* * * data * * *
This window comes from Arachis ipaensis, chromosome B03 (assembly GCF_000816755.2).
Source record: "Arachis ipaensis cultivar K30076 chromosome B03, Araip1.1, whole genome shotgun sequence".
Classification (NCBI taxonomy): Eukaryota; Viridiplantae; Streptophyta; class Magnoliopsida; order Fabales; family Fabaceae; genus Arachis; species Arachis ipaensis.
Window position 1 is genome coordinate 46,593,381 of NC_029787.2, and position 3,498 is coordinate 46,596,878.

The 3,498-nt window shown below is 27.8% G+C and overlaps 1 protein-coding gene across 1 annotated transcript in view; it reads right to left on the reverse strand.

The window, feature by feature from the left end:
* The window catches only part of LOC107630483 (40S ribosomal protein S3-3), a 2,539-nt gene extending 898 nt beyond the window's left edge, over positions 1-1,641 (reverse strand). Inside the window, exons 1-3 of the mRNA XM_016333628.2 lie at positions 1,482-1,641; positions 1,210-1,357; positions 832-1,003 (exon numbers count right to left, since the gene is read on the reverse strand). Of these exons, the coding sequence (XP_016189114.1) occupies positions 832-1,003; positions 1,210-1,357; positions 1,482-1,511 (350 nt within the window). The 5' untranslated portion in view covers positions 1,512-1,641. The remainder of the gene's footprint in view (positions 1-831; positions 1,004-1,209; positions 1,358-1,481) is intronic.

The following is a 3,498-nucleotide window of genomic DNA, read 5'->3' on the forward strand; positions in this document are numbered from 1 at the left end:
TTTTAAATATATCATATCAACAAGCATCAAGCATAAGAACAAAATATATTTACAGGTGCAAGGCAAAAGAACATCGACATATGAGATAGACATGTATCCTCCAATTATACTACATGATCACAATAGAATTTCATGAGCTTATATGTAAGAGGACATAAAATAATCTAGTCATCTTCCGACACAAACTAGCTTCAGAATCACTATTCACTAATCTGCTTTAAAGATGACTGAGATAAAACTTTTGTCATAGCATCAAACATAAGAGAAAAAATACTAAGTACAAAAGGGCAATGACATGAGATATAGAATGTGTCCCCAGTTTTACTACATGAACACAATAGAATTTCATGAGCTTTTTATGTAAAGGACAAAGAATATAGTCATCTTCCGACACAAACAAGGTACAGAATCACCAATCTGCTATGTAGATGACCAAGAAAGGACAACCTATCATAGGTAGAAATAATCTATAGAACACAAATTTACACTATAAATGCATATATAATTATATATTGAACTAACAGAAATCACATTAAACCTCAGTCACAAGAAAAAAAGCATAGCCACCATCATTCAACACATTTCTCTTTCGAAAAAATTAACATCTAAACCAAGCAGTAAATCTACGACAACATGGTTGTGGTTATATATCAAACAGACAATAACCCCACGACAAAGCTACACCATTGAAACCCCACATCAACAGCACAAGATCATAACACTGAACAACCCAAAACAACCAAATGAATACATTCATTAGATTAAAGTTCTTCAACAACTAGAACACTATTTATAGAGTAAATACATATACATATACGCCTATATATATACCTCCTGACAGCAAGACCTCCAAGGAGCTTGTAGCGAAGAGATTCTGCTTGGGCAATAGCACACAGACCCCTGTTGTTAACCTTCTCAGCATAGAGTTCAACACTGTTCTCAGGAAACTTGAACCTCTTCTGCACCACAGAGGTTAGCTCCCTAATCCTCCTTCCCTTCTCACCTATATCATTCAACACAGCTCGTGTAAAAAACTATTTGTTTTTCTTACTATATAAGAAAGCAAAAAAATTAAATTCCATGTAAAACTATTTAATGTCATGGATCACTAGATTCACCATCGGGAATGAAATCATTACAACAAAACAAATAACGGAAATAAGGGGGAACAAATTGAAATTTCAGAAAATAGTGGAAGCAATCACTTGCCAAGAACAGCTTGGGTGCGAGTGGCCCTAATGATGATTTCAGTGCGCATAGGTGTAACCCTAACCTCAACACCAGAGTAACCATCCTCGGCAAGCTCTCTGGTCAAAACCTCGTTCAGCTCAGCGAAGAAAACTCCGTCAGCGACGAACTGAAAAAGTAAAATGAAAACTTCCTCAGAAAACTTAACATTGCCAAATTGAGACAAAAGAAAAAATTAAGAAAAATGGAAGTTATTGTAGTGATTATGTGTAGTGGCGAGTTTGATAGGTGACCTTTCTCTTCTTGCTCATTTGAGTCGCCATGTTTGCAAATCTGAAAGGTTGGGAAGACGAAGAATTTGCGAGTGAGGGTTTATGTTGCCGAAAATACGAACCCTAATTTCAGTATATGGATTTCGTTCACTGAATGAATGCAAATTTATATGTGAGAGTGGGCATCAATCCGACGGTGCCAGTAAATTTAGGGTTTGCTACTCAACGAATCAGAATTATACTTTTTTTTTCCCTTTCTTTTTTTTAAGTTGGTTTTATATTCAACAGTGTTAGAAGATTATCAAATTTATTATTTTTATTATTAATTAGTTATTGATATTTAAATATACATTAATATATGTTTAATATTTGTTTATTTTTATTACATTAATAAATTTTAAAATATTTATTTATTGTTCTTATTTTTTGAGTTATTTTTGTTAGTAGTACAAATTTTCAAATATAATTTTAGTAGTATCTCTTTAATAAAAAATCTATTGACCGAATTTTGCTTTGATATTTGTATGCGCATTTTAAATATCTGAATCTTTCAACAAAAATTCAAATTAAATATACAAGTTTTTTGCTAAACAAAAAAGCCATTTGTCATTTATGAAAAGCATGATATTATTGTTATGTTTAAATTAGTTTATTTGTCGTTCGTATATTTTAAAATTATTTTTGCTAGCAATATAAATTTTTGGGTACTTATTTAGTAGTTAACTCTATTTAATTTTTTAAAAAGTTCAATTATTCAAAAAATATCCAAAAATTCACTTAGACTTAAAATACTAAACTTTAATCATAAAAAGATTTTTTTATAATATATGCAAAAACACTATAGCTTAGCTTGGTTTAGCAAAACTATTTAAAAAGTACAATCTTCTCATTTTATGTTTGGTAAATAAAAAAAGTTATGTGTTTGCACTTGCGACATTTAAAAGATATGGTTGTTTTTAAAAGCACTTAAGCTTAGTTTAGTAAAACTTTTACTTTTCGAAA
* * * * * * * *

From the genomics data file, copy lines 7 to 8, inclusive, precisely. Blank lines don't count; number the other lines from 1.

* The window catches only part of LOC107630483 (40S ribosomal protein S3-3), a 2,539-nt gene extending 898 nt beyond the window's left edge, over positions 1-1,641 (reverse strand). Inside the window, exons 1-3 of the mRNA XM_016333628.2 lie at positions 1,482-1,641; positions 1,210-1,357; positions 832-1,003 (exon numbers count right to left, since the gene is read on the reverse strand). Of these exons, the coding sequence (XP_016189114.1) occupies positions 832-1,003; positions 1,210-1,357; positions 1,482-1,511 (350 nt within the window). The 5' untranslated portion in view covers positions 1,512-1,641. The remainder of the gene's footprint in view (positions 1-831; positions 1,004-1,209; positions 1,358-1,481) is intronic.

The following is a 3,498-nucleotide window of genomic DNA, read 5'->3' on the forward strand; positions in this document are numbered from 1 at the left end: